Four reasons to worry about your job

By Valentina Magri

All that glitters is not gold.

ONS data released on August 13th for the second quarter of 2014 shows that Britain currently enjoys a record low unemployment rate at 6.4 per cent and an increase in employment (+167,000 persons). The jobs market seems to also be improving for youngsters aged 16-24; their unemployment rate fell from 19 to 16.9 per cent. In addition, the British economy is in better shape than any of its other European counterparts, which of course means everything is going to be all right!

Not exactly.

Indeed, there are four reasons to wake you up from this “midsummer’s night dream”.

1) Paymageddon

Coined by John Philmott, director of the Jobs Economist consultancy, paymageddon describes the real wage decline in the UK and its potential for economic catastrophe. The latest ONS figures report a 0.2 per cent fall in wages, including bonuses, while the average earnings growth (excluding bonuses) shrank from 1.2 per cent to 0.6 per cent: it is the lowest rate on record.

The newest inflation report by the Bank of England (BoE) released on August 13th forecasts a wage growth estimate for 2014 of 1.25 per cent, while the inflation will be at 1.9 per cent. The Chartered Institute of Personnel and Development thinks that wages are likely to remain below inflation until next year.

Paymageddon is also one of the four risk factors that may derail the English recovery according to the Bloomberg economist Jamie Murray, this situation is due to: margins rebuilding by the companies after the downturn; weak bargaining power of workers, given the labour market slack; productivity growth.

2) Weak productivity

In the July Economic Review, the ONS reported that the weakness of real wage growth is consistent with the weakness of productivity. In fact, output per hour worked in the UK fell sharply during the Great Recession and has remained weak since the start of the recovery.


There is a twofold explanation for this problem: investment cuts and increasing level of employment. Indeed, weaker investment means a smaller capital stock over time, since there is no replacement of older assets.

In the meantime, a growing number of workers mathematically reduces the quantity of capital available per unit of labour input (“capital shallowing”). This explanation is supported also by a recent paper by the Centre for Economic Performance and by ONS figures. Data show that industries with a larger stock of capital per worker (like mining & quarrying, real estate, electricity) tend to enjoy higher productivity, while it happens the opposite if it not just the case (accommodation & food services; professional, scientific & technical activities sectors).

3) The workaholic trend

The Morgan McKinley UK Working Hours Survey discussed in this newspaper by Joe Mellor states that nearly three-quarters of the professionals work longer than contracted working time and that two-thirds of them feel obliged, or very obliged, to work in excess. The typical workaholic is a man (76.1 per cent, compared to 67 per cent of women) in senior permanent roles (84 per cent). The tendency of working too much not only creates a work-life (im)balance (as 74.1 per cent of the respondents admit), but also health risks. The Chartered Society of Physiotherapy (CSP) warned that overwork leads to back and neck problems, together with stress-related illness. Researchers from the University of Pennsylvania discovered that patients are more likely to suffer from hospital infections if their nurses overwork.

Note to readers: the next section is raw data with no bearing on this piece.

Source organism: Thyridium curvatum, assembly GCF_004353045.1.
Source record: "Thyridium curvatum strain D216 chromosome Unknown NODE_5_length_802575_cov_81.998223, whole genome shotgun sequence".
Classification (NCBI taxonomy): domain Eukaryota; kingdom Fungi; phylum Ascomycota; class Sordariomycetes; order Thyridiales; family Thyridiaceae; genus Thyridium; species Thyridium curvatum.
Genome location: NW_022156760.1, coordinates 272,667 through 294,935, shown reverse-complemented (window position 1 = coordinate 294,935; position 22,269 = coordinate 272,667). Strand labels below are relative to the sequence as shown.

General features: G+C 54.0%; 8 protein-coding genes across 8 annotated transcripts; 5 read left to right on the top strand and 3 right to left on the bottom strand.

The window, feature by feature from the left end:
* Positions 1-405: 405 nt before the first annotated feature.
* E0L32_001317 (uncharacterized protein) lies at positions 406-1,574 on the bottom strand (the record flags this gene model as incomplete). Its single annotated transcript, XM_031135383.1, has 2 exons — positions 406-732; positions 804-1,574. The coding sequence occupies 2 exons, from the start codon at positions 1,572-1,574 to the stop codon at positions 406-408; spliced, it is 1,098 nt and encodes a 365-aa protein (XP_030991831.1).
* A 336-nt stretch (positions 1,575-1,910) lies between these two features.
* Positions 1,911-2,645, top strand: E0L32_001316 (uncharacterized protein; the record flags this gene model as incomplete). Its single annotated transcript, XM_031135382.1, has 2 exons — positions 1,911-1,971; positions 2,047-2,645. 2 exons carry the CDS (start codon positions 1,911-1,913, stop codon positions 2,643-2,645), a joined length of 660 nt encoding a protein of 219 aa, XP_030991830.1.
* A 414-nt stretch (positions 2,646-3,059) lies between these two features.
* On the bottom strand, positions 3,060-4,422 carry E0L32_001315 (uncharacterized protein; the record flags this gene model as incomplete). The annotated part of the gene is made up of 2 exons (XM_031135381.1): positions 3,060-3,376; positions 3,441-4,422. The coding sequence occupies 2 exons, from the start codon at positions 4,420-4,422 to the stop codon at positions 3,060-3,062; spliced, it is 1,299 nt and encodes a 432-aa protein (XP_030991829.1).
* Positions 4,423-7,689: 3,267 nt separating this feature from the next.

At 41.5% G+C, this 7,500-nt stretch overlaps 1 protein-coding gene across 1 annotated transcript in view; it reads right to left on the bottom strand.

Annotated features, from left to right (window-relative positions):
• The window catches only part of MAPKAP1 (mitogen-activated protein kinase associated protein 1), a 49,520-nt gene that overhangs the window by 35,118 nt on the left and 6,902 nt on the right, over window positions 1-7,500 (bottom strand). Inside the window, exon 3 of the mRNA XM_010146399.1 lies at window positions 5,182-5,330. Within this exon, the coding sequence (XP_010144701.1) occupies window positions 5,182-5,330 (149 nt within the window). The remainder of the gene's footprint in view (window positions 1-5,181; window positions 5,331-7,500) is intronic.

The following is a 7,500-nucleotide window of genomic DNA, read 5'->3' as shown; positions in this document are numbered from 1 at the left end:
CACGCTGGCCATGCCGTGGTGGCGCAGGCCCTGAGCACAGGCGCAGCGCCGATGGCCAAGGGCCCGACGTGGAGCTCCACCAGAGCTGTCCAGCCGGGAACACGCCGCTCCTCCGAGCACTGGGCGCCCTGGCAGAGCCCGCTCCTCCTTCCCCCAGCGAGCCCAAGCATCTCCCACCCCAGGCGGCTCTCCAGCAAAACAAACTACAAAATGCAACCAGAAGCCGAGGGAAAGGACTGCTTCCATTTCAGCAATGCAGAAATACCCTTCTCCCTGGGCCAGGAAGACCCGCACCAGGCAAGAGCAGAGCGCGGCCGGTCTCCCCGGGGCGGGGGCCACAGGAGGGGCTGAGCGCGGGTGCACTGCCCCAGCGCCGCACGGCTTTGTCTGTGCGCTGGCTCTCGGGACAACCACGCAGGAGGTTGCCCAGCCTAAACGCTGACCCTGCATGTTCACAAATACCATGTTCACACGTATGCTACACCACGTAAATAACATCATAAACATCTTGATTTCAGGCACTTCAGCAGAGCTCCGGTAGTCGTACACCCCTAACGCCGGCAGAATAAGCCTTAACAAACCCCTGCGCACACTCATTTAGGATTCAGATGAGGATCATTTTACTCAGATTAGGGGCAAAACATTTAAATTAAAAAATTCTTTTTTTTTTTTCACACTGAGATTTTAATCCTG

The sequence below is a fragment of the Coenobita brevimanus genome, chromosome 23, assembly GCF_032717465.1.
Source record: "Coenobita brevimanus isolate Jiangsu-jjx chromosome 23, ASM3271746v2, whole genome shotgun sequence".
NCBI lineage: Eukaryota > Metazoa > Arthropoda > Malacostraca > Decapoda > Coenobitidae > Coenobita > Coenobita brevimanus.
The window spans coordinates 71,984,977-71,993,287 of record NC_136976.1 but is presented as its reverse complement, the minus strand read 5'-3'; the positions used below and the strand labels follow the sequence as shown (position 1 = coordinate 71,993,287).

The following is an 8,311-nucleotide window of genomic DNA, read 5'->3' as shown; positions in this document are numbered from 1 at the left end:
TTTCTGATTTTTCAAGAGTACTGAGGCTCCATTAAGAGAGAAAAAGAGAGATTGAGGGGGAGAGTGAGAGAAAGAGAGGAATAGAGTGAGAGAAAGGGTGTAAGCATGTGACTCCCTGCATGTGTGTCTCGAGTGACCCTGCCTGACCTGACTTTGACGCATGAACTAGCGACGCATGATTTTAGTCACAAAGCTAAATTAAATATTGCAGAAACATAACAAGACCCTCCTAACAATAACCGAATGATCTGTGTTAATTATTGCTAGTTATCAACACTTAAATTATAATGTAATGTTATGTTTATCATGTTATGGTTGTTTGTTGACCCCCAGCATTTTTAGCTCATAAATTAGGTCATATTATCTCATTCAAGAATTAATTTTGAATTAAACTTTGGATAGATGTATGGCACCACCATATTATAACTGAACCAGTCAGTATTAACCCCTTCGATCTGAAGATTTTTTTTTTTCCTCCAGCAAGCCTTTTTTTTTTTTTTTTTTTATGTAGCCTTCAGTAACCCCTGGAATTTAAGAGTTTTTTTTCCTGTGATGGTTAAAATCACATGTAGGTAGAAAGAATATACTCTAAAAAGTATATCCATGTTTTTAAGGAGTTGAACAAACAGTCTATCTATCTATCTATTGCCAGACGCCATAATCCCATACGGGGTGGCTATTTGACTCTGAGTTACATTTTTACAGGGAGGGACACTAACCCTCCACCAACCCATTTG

4) The Beaten Generation

This definition was given for the first time in an article published by “The London Economic” and it points out today’s youth, “beaten” by the crisis. A recent report by the Institute for Fiscal Studies (IFS) found that between 2007 and 2008 and 2012-2013, real median household income fell by 13 per cent among people aged 22-30 due to diminishing employment and wage levels.

The income fall was greater for youth living alone, with respect to those living with their family (17 per cent vs. eight per cent). After deducting housing costs from income, London and Northern Ireland suffered from the biggest falls in real median income. This situation is obviously reflected on home ownership: just 21 per cent of people born in mid-1980s have their own house, compared with 34 per cent of the mid-1970s cohort and 45 per cent of the mid-1960 cohort.

Chris Goulden, head of poverty research at the independent Joseph Rowntree Foundation believes that “policy makers should be aware that living standards have fallen for rich and poor, with the youngest households faring particularly badly”.

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